In Port-Au-Prince, Haiti, there is a police impound lot where dozens of brand-new vehicles sit gleaming in the sun, sporting the logos of aid groups that poured into the city to help in the wake of a devastating earthquake that killed more than 200,000 people and left 1 million homeless.
Haitian police are holding the vehicles for ransom, American aid workers say, demanding exorbitant sums for registration technicalities. The relief workers call it a brazen display — even for a country known to be rife with corruption.
When many of the vehicles were brought into Haiti, as cries rang out from beneath the rubble, there was no Haitian government to register the vehicles. The factory that made license plates, for instance, was destroyed.
But in mid-March, less than two months after the earthquake that registered 7.0 on the Richter scale, Haitian police began to impound vehicles without tags.
Relief groups are given a choice, American aid workers say: Pay a fine of 50 percent of the vehicles’ value, which quickly adds up to tens or hundreds of thousands of dollars for most groups, or wait two to three months for paperwork to be processed.
Another option is a temporary workaround: Hiring a police escort for $100 per day per vehicle will ensure other Haitian police don’t fine aid workers or impound vehicles. The average Haitian wage is $7 a day.
Five Americans from four aid groups confirmed the vehicle registration problem in Port-au-Prince. No governments would discuss the issue — the State Department, U.S. A.I.D., the United Nations and the Haitian embassy in Washington all declined talk to The Daily Caller about it.
Although developing countries often use vehicle duties as a lucrative revenue stream, aid workers say they are shocked at the callous disregard Haitian authorities have for their fellow citizens — who are, to this day, living in tent cities and waiting in miles-long bread lines.
Jay Cook, a volunteer with the group Water Missions International, which has installed treatment systems that are providing hundreds of thousands of Haitians with fresh water, said he is shocked and baffled by the Haitian government’s actions.
“Why would you stop somebody from giving water to a 2-year old? Why would you slow that down? Why would any human even consider that? How greedy can somebody be?” Cook said.
The police don’t always impound the vehicle for its lack of tags; sometimes they just fine the driver. George Greene, also with Water Missions International, said the police tend to impound the vehicle if the driver is Haitian, and fine if it’s an American.
Besides the “point blank, ‘I’m going to get in your face and graft you’” actions, as Cook put it, relief groups are spending many of their hours there navigating Haitian bureaucracies and cutting through red tape.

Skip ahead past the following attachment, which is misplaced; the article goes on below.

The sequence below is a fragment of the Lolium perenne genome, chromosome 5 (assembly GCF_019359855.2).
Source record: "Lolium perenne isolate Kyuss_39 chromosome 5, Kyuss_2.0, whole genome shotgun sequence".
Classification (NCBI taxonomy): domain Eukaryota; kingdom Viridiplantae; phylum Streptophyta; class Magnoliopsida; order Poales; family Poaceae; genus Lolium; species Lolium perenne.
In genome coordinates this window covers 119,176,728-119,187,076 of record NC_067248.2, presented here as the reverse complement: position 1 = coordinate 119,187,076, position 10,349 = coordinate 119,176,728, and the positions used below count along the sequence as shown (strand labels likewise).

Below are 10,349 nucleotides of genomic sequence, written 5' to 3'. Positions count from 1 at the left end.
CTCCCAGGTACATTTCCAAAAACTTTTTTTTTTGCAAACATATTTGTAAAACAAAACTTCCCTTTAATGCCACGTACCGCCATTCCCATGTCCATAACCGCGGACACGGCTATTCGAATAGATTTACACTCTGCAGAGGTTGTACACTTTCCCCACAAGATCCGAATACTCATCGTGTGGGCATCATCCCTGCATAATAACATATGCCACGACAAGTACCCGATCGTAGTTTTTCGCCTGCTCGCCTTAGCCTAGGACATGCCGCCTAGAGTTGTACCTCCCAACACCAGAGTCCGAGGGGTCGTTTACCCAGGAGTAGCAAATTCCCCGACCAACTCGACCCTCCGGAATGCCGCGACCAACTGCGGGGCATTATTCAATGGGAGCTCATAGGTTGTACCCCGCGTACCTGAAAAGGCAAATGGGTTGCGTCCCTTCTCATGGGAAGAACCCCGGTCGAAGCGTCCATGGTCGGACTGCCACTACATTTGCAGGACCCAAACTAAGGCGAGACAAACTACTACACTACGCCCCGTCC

Leeann Little from the group World Hope International said a shipment of about 500 donated mattresses was delayed when the Haitian customs office demanded the manifest from the ship that brought in the cargo.
After elevating the issue up the chain of customs officials, World Hope was finally able to get the shipment several weeks later, but not before government workers pilfered five of the mattresses. “At least it was only five,” Little said.
Shipments and cars that have gone through proper channels now that the government is operating again are delayed for months. While cargo containers await Haitian inspection, relief groups pay shipping companies – who want their cargo containers back – an ever-escalating demurrage fee.
To get a vehicle registered, groups need approval from three government agencies – one that provides government insurance for the vehicle, a Ministry of Finance that determines its value for tax purposes and a transportation agency that issues the license.
Since the license factory is in ruins, Haiti give drivers a paper certificate to show cops when pulled over.
While delays hamper relief efforts, Haitians suffer.
Satellite images show massive tent cities building up in open spaces. “Tent” doesn’t quite describe the structures, which essentially put a bed sheet over Haitians’ heads to block the sun.
Haitians are living in the tent cities in most cases because their homes were destroyed or remain dangerous to live in because of structural damage.
Rainy season – and hurricane season – is arriving, and aid workers fear the wet weather will exacerbate the already terrible conditions, potentially facilitating the spread of illnesses.
Food is reaching the destitute, shipped in by relief agencies. But Haitians often must wait in miles-long lines to get it, Cook said.
Aid workers say vehicles are crucial to their relief efforts. The vehicles are used to transfer supplies and workers to the neediest areas in the region.